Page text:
Wetlands along the Mexican side of the Gulf Coast of Mexico (Region 29*) encompass 2,970 km of littoral wetland habitat. They consist of numerous large complexes of fresh, brackish and salt marshes and mangrove swamps. These areas are negatively impacted by several major human-induced factors (oil drilling, dredging, shipping, agriculture and urban development) and natural events (hurricanes, flooding, etc).
There are five wetland areas that make up the most important habitats for wintering and resident waterfowl: Laguna Madre in Tamaulipas (including the Rio Grande Delta), Tamiahua and Alvarado Lagoons in Veracruz, Centla Wetlands in Tabasco and the complex of wetlands in Campeche-Yucatan.
This hypersaline coastal lagoon encompasses over 200,000 ha of shallow water, flats and shoalgrass beds that provide excellent habitat for several waterfowl species, particularly the redhead. There are 41,975 ha of sea grasses and algae, of which 33,776 ha are monotypic beds of shoalgrass (Carrera and de la Fuente 1994). During the 1970s, the mean biomass of shoalgrass in the Laguna Madre was estimated to be 413.7 g/m2 (Cornelius 1975). Due to lowered salinity caused by construction of permanent channels along the barrier island and other dredging activities, shoalgrass has been reduced by about two-thirds (Mora 1994), with the subsequent reduction of carrying capacity for wintering waterfowl. There are also 36,330 ha of freshwater wetlands that are important to wintering waterfowl along the Laguna Madre (Carrera and de la Fuente 1994).
DU has worked to provide information to support the designation of the Laguna as a Federally Protected Area, but economic interests and development prospects have prevailed with the government of Tamaulipas and the area remains unprotected.
Tamiahua and Alvarado Lagoons
These areas are located in the state of Veracruz and measure 100,000 and 251,661 ha, respectively. Depending on local topography, they are a mosaic of mangroves, tropical flooded deciduous forest, and rain forest. In the Alvarado lagoon, the human population is mainly engaged in fishing activities. Nevertheless, cattle and other agricultural activities have caused the loss of almost all-natural vegetation. The lagoon system still contains vast mangrove communities and shallow lagoons with submerged and floating vegetation. The major threats are pollution from urban developments, sugar cane factories, paper, cellulose and other textile industries, beer factories and tanneries.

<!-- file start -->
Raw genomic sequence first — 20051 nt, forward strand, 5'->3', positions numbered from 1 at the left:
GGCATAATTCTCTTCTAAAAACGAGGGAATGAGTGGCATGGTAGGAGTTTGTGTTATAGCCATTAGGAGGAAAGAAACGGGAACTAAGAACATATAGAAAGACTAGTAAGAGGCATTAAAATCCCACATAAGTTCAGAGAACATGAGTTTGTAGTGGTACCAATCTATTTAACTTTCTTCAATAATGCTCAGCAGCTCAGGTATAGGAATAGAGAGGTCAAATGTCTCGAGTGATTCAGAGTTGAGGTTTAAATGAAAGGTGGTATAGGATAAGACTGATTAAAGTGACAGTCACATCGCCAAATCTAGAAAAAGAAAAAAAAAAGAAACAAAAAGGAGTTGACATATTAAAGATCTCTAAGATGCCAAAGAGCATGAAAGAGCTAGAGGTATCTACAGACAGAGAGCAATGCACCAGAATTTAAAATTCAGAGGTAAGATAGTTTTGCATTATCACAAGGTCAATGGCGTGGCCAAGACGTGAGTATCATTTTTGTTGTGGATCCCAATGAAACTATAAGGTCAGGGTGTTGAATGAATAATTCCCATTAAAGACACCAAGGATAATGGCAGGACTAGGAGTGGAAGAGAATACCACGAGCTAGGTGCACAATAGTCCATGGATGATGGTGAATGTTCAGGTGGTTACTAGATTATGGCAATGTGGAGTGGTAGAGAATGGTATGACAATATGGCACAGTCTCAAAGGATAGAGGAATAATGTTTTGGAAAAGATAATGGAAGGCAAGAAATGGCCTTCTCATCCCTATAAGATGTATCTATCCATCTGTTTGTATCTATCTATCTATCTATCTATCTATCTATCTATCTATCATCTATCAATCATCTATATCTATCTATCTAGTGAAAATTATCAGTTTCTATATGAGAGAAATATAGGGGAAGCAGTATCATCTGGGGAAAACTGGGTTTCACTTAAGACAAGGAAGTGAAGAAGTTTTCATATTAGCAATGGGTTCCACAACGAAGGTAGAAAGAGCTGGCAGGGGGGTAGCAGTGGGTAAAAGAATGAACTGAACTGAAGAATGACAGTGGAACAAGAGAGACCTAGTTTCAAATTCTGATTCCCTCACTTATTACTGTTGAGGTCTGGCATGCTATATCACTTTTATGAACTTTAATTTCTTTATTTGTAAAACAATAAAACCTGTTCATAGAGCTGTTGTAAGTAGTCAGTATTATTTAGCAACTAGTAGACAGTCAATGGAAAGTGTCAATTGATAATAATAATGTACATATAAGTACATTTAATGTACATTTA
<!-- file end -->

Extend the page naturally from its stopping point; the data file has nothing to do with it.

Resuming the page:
Twelve percent of the state of Tabasco is protected as a Biosphere Reserve, which represent the most important freshwater resources in Mexico. The reserve is 302,706 ha; of which 1/3rd is considered to be the nucleus and 2/3rd is a buffer zone. Of the total area, 20% is permanently flooded freshwater delta wetlands formed at the confluence of the Grijalva and Usumacinta Rivers.
Campeche and Yucatan Lagoons
Within these two states, three protected areas have been established. Two are state reserves: the Petenes in Campeche and El Palmar in Yucatan, which are 68,000 and 59,177 ha in size, respectively. The third reserve is 85,474 ha and has been designated federally as the Celestun Special Biosphere Reserve in Yucatan. Wetlands of the Yucatan Peninsula are typically long, narrow lagoons inside sand barrier beaches running parallel to the Gulf of Mexico. Yucatan lagoons contain both open water and mangrove swamps that are interspersed with stands of cattails and is a transition zone to upland savannas. These areas contain extensive beds of wigeon grass, shoalgrass, musk grass and turtle grass. Many have been degraded by natural events, mainly hurricanes that created permanent breaches of the barrier island. Human disturbances are characterized by seaports, settlements and roads crossing the coastal wetlands that increase the salinity gradient, which can kill the mangrove swamps, and reducing cover and food supplies to waterfowl.
Ducks Unlimited de Mexico (DUMAC) is currently classifying wetlands of the Yucatan Peninsula, which includes the states of Centla, Campeche, Yucatan and Quintana Roo. This information will be key support for the development of future conservation projects.
Importance to waterfowl
The Gulf Coast of Mexico supports 35.2% of the wintering waterfowl in Mexico (DUMAC 1990). The Laguna Madre, Tamaulipas accounts for 18.8% (including the Rio Grande), Tamiahua 3.6% (including Panuco and Tamesi Rivers), Albarado 2.5%, Tabasco 6.9% and Campeche and Yucatan 3.8% (DUMAC 1990).
Waterfowl surveys in 1994 recorded a total of 818,015 ducks and 16,795 geese along the main wintering areas in the Gulf Coast. Of the total ducks reported, 506,600 were dabblers and 311,505 divers. The most abundant species were blue-winged teal (295,785) and redheads 230,075. Between 1991 and 1997 the average number of waterfowl distributed along this area was 649,413 ducks, of which 358,263 were dabblers and 431,273 divers. An average of 23,323 geese was counted during the same period (USFWS 1994).
The Laguna Madre in Tamaulipas, by itself, is a key wintering habitat for 36% of the North American population of redhead. The Laguna Madre in Texas accounts for 41% of the redheads and the rest of the Gulf Coast held 23% during between 1980-94 (Woodin 1996). The Tabasco, Campeche and Yucatan Lagoons are key wintering habitats for the blue-winged teal, holding 44.8% of the waterfowl distributed along the Gulf Coast (USFWS 1997).
*Region 29 - NABCI Bird Conservation Regions 36 & 37 (Mexico only)